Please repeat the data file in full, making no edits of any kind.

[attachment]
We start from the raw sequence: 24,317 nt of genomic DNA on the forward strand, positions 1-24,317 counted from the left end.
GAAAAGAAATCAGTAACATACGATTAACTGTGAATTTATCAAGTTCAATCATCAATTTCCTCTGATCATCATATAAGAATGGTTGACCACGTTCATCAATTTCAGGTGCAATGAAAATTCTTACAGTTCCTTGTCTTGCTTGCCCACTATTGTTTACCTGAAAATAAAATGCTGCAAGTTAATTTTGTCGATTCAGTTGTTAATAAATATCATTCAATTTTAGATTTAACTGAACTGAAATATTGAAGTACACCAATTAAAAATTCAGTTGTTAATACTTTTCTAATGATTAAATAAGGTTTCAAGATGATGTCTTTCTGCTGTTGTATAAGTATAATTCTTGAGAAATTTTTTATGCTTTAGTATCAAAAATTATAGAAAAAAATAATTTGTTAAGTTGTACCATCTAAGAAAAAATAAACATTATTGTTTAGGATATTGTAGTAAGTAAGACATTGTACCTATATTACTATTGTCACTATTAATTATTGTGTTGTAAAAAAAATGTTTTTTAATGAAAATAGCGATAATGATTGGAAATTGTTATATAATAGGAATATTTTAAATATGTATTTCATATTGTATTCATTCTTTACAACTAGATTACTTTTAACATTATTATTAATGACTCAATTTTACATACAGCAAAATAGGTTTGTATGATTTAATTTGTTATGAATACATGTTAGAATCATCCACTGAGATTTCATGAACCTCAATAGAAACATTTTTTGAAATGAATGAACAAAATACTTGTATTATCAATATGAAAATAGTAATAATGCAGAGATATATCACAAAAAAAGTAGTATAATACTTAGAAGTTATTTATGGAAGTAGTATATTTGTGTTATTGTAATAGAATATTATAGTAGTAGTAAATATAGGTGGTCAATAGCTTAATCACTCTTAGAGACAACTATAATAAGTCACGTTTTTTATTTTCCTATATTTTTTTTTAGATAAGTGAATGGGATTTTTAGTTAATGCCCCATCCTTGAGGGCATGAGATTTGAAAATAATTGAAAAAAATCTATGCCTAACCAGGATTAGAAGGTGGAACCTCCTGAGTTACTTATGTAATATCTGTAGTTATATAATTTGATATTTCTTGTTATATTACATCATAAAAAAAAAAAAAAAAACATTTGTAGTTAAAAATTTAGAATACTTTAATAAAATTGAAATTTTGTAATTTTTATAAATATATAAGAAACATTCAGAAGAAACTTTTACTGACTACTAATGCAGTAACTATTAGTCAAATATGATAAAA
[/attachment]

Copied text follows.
We start from the raw sequence: 24,317 nt of genomic DNA on the forward strand, positions 1-24,317 counted from the left end.
GAAAAGAAATCAGTAACATACGATTAACTGTGAATTTATCAAGTTCAATCATCAATTTCCTCTGATCATCATATAAGAATGGTTGACCACGTTCATCAATTTCAGGTGCAATGAAAATTCTTACAGTTCCTTGTCTTGCTTGCCCACTATTGTTTACCTGAAAATAAAATGCTGCAAGTTAATTTTGTCGATTCAGTTGTTAATAAATATCATTCAATTTTAGATTTAACTGAACTGAAATATTGAAGTACACCAATTAAAAATTCAGTTGTTAATACTTTTCTAATGATTAAATAAGGTTTCAAGATGATGTCTTTCTGCTGTTGTATAAGTATAATTCTTGAGAAATTTTTTATGCTTTAGTATCAAAAATTATAGAAAAAAATAATTTGTTAAGTTGTACCATCTAAGAAAAAATAAACATTATTGTTTAGGATATTGTAGTAAGTAAGACATTGTACCTATATTACTATTGTCACTATTAATTATTGTGTTGTAAAAAAAATGTTTTTTAATGAAAATAGCGATAATGATTGGAAATTGTTATATAATAGGAATATTTTAAATATGTATTTCATATTGTATTCATTCTTTACAACTAGATTACTTTTAACATTATTATTAATGACTCAATTTTACATACAGCAAAATAGGTTTGTATGATTTAATTTGTTATGAATACATGTTAGAATCATCCACTGAGATTTCATGAACCTCAATAGAAACATTTTTTGAAATGAATGAACAAAATACTTGTATTATCAATATGAAAATAGTAATAATGCAGAGATATATCACAAAAAAAGTAGTATAATACTTAGAAGTTATTTATGGAAGTAGTATATTTGTGTTATTGTAATAGAATATTATAGTAGTAGTAAATATAGGTGGTCAATAGCTTAATCACTCTTAGAGACAACTATAATAAGTCACGTTTTTTATTTTCCTATATTTTTTTTTAGATAAGTGAATGGGATTTTTAGTTAATGCCCCATCCTTGAGGGCATGAGATTTGAAAATAATTGAAAAAAATCTATGCCTAACCAGGATTAGAAGGTGGAACCTCCTGAGTTACTTATGTAATATCTGTAGTTATATAATTTGATATTTCTTGTTATATTACATCATAAAAAAAAAAAAAAAAACATTTGTAGTTAAAAATTTAGAATACTTTAATAAAATTGAAATTTTGTAATTTTTATAAATATATAAGAAACATTCAGAAGAAACTTTTACTGACTACTAATGCAGTAACTATTAGTCAAATATGATAAAA